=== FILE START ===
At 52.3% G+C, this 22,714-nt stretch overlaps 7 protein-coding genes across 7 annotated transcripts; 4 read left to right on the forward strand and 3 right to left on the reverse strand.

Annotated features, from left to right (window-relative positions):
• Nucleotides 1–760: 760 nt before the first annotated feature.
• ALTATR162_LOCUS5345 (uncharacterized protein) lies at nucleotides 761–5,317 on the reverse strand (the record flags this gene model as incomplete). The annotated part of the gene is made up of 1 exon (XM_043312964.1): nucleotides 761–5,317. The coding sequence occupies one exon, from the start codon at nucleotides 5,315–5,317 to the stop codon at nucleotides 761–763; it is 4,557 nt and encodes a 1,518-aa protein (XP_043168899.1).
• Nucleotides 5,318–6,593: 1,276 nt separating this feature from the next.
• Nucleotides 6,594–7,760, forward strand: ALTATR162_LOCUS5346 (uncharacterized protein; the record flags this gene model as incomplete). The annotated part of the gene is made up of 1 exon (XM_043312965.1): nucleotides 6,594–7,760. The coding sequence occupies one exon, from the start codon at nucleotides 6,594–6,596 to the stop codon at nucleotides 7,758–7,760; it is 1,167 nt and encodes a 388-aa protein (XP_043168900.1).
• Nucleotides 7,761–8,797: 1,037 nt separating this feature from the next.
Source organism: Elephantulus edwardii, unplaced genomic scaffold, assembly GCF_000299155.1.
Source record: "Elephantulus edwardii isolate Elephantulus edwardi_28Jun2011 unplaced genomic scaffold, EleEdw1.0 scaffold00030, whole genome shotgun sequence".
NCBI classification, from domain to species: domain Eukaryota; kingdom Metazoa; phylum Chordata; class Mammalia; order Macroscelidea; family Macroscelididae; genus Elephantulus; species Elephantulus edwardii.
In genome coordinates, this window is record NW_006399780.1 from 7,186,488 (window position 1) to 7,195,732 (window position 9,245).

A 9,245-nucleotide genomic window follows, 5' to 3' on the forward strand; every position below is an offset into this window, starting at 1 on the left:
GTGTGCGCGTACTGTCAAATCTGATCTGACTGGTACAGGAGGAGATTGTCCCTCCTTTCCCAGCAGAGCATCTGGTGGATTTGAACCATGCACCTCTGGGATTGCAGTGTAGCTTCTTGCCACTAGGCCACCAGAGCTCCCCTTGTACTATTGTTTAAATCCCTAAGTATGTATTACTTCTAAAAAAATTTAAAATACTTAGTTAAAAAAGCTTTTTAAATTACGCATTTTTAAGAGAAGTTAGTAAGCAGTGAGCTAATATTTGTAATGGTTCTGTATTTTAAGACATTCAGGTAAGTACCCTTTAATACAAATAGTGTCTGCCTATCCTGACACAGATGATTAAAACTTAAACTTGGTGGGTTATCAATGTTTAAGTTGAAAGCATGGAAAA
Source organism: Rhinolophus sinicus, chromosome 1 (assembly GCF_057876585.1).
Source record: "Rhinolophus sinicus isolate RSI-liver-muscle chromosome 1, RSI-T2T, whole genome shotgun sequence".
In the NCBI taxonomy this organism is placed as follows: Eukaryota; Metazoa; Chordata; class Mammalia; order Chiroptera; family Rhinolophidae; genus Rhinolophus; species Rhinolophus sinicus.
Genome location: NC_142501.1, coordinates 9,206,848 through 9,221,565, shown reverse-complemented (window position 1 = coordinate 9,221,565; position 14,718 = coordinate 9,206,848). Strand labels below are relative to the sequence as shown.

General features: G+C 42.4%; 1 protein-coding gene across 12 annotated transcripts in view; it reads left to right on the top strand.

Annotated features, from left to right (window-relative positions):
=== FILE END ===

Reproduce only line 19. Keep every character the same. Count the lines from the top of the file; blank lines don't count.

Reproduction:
Annotated features, from left to right (window-relative positions):